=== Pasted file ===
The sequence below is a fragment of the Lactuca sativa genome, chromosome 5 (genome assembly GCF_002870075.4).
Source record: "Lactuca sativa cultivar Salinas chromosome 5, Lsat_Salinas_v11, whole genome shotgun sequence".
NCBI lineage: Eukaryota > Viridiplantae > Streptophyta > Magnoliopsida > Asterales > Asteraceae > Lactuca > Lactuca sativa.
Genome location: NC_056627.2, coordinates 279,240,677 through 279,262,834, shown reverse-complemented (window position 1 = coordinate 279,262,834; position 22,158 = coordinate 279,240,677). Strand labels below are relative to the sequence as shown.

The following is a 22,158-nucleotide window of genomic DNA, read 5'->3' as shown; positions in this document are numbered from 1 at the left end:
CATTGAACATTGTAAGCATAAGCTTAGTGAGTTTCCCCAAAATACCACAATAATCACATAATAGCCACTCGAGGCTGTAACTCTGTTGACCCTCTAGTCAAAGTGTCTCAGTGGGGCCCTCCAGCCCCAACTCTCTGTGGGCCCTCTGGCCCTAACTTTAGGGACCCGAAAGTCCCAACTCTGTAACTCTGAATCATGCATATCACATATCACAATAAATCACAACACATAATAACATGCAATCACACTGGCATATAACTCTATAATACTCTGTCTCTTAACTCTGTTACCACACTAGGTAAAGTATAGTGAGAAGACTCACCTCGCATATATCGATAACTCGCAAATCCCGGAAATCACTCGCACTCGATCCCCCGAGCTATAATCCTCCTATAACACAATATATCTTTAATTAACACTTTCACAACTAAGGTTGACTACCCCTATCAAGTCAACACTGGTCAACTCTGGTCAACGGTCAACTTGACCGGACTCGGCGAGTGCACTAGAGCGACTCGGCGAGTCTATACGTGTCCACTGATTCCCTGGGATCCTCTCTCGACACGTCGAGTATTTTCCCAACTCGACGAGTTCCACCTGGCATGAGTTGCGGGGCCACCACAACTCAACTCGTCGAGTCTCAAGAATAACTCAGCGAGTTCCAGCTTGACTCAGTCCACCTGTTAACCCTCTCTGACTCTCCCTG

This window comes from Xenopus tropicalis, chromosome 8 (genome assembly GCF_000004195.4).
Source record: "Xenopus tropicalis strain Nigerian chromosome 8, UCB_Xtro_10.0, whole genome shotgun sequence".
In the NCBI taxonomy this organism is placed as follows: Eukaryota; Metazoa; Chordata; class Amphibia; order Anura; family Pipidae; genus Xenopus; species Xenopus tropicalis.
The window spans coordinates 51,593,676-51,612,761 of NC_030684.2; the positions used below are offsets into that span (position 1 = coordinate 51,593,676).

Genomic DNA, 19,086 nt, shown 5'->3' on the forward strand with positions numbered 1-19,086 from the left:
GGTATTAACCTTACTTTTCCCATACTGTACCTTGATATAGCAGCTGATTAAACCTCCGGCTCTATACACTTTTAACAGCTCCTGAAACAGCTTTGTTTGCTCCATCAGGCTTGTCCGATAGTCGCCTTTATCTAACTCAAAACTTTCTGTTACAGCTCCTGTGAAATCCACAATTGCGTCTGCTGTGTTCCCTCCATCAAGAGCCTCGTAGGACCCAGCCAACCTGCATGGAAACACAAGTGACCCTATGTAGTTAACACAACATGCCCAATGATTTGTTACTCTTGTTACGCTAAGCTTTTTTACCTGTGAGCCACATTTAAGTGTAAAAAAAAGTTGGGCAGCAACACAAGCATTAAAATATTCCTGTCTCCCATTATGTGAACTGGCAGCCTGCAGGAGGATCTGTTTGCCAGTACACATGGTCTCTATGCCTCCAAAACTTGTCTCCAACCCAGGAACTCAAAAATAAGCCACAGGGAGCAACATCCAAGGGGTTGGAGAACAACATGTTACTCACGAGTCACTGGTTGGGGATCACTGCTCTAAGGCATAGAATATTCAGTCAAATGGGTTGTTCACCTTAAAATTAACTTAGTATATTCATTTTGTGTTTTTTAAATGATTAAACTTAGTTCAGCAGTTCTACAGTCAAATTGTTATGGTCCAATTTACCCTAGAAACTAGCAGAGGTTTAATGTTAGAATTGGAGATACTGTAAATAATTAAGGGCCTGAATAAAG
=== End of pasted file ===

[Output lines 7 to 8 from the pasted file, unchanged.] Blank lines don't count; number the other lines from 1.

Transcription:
This window comes from Xenopus tropicalis, chromosome 8 (genome assembly GCF_000004195.4).
Source record: "Xenopus tropicalis strain Nigerian chromosome 8, UCB_Xtro_10.0, whole genome shotgun sequence".